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Nicki Minaj reading Maya Angelou’s ‘Still I Rise’ is what we all need at the end of this week

Photo by Rich Fury/Invision/AP
We will.
  • Annalisa Merelli
By Annalisa Merelli

Senior reporter

Published This article is more than 2 years old.

It’s been a week from hell.

After tragedies in Beirut, Paris, and Bamako; a US House of Representatives vote to vet Syrian refugees as if they were criminals; and protests in Minneapolis after the shooting of yet another unarmed black American, there seems little left to be hopeful about. But still, in the words of American poet Maya Angelou, we’ll rise.

On Nov. 18, US pop star Nicki Minaj recited Angelou’s iconic 1978 poem Still, I Rise in a stirring performance in Los Angeles for Shining A Light: A Concert for Progress on Race in America. The words ring as the voice of a woman defending her strength, knowing her power, trusting her resilience.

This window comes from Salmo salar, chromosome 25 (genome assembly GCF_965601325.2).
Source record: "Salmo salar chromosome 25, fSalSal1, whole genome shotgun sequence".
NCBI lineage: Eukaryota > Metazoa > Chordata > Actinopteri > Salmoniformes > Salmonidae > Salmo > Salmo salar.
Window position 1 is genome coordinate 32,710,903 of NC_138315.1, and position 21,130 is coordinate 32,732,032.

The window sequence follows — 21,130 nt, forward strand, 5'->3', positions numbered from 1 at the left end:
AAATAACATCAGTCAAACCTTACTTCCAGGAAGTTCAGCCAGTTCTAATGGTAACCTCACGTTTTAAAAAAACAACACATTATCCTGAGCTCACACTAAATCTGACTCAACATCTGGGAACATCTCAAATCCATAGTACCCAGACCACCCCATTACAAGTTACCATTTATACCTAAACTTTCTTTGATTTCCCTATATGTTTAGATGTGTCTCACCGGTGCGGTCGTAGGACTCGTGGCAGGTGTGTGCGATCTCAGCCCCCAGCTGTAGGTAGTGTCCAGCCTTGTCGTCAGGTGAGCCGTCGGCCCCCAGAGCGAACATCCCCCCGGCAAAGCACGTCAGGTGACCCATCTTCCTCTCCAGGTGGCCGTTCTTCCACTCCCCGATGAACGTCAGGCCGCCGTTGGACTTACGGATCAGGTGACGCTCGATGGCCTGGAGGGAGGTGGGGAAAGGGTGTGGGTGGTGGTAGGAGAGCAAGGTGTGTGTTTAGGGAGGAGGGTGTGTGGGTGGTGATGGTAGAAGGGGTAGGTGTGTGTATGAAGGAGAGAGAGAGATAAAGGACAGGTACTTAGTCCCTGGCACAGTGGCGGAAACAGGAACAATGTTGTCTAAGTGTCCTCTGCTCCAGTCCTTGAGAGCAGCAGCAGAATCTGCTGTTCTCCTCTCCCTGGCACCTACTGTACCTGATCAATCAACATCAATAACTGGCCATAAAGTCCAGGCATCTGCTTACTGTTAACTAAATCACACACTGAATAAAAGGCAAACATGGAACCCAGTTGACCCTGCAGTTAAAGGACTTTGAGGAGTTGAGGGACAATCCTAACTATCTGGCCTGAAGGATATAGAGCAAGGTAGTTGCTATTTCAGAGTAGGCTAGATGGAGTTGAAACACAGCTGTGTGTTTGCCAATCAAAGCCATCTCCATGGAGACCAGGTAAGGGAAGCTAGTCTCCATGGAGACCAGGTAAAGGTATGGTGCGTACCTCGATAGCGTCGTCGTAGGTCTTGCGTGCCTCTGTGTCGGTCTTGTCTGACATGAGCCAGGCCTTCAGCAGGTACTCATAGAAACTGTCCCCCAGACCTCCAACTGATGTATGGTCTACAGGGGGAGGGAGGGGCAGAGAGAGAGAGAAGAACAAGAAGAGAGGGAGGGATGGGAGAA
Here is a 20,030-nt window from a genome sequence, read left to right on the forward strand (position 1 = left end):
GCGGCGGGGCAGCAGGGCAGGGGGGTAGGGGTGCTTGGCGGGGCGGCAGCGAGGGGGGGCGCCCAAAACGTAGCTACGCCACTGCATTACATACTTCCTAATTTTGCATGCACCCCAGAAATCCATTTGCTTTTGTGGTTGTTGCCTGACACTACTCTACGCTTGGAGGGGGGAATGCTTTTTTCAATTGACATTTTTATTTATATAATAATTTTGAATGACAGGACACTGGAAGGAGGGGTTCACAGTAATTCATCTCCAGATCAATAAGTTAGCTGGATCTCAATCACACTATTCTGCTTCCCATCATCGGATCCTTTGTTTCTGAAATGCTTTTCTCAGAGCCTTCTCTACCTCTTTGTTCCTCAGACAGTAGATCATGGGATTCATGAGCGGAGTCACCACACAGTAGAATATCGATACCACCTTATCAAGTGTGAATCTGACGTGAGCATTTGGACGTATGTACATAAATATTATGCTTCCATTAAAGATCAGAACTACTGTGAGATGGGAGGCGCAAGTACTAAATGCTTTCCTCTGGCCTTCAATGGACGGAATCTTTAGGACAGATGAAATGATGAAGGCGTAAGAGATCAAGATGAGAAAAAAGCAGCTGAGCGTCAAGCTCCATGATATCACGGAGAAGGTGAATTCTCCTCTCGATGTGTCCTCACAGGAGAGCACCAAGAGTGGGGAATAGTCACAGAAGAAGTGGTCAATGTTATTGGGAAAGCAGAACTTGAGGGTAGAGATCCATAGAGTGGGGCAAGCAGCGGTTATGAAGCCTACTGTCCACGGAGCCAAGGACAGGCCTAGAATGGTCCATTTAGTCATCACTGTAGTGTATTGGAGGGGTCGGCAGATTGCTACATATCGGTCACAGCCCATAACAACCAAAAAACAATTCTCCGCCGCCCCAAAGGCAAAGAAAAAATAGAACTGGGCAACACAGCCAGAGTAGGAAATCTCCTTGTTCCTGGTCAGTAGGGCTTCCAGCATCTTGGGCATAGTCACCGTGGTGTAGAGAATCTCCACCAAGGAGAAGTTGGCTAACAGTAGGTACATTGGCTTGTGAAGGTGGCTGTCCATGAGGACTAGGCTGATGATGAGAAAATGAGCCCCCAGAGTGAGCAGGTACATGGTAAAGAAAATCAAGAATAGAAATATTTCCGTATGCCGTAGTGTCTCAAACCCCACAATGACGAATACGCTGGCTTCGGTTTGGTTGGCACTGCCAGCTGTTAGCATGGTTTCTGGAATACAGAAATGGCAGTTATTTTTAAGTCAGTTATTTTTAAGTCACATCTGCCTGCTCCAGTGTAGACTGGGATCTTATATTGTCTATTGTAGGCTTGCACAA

Back in 1994, Nelson Mandela recited the same poem at his inauguration as president of South Africa. Today, it resonates as a universal message of defiance, pride and hope:

You may shoot me with your words,
You may cut me with your eyes,
You may kill me with your hatefulness,
But still, like air, I’ll rise.

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